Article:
8 Coping Strategies for Caregiver Stress
Caregiving can be rewarding, but it can as many of us know, be a nightmare. Caregiving carries a health warning. Caregivers go to their doctors for their own health problems 50% more often than non caregivers, they receive 70% more prescribed medicines than non caregivers, they go to hospital or Emergency room 25% more than non-caregivers, they suffer the effects of stress including high blood pressure, heart disease, and suffer emotional problems that include anger, despair, hopelessness, guilt and depression. All these things highlight the fact that as a caregiver you must find the time to look after yourself.
Often caregivers will say they don’t have the time, but you have to try and make it otherwise you will need caregivers yourself.
Can I suggest a few things? I know you have probably considered many of them before, but at times when you get very stressed there is an urgency to look at self care strategies again.
*A shoulder to cry on: Can you contact a relative who lives close by and talk about your situation and how desperate you feel and ask for some support?
Do you need m* edical intervention?** Do you think you need to see your doctor? Do you think you are depressed, over stressed? He may suggest a short course of medication to help you cope.
*Can you ask others for support? Your sons/daughters/sister/brothers, friends, do they know just how hard you are finding things? They could come and give you a night off. Sometimes unless we need remind others and tell them how bad we feel they think you are coping fine and do not need their intervention. People are often willing to help especially if it is only for a short time.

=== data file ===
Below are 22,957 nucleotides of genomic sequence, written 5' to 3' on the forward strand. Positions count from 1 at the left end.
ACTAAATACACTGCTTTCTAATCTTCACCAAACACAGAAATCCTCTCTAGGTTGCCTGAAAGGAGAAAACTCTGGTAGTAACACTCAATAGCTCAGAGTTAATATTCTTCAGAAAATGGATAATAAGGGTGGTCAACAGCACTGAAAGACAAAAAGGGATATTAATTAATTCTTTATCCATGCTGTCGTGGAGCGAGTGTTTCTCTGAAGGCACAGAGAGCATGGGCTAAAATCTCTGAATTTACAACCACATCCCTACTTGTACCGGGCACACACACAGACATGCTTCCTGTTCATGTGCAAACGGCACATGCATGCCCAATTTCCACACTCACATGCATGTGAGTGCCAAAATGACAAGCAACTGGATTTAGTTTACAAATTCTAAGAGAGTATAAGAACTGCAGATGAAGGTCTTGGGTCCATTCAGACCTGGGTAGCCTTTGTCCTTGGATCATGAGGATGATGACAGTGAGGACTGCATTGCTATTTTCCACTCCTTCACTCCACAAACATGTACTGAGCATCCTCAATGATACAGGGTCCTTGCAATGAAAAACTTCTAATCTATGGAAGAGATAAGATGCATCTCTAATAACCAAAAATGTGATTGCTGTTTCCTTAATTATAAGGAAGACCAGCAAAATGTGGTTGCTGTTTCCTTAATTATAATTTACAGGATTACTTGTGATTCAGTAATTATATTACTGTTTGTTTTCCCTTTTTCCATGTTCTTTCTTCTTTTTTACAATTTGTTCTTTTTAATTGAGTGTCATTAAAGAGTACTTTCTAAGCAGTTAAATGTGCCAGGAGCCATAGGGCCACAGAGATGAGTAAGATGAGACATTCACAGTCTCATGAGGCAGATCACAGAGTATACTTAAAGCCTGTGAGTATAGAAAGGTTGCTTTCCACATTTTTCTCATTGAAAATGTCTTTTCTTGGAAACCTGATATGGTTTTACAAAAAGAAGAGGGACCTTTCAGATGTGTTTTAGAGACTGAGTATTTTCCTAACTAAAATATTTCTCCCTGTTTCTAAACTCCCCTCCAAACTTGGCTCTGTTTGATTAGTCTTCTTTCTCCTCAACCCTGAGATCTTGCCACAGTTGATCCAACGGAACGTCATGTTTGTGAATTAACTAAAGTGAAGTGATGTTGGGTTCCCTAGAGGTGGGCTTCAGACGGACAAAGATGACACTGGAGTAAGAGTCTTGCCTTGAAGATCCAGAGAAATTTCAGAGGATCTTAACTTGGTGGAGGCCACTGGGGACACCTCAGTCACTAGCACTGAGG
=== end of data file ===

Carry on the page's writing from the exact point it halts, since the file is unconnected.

*Caregivers need time to have your own activities, something to look forward to: The benefit you will get from this will be worth the effort of arranging the support you require if the activity is outside your home. You might not always be able to do an activity with your partner, but it can still be fun. It will allow you time to re-engage with friends, make new ones.
The Alzheimer’s Association can put you in touch with programs, resources and support in your area.
*Local Cooperative Support Sitters: Some people with relatives with dementia can offer cooperative sitting sessions to allow the other caregiver a bit of time off.
- Me Time: Activities can be things where you make time for yourself in the day, where you do not leave your house/apartment, but it can still give you some ‘Me time’.
*Exercise Does Help: Exercise is also very important as it’s a natural antidepressant. It also helps to tone muscles, supports the immune system and helps clear your mind.
Relaxation is very important: You can buy relaxation tapes at many outlets or online. Here are some great* free** links to information and relaxation techniques you can master yourself. I hope you find useful:
I hope there is something in what I have written that helps. Caregivers must look after themselves.
Christine Kennard wrote about Alzheimer’s for HealthCentral. She has many years of experience in private and public sector nursing care homes for people with dementia. She has worked in a variety of hospital, public and private health settings and specialized in community nursing. Christine is qualified in group analytic psychotherapy, is registered in general and mental health nursing and has a Masters degree.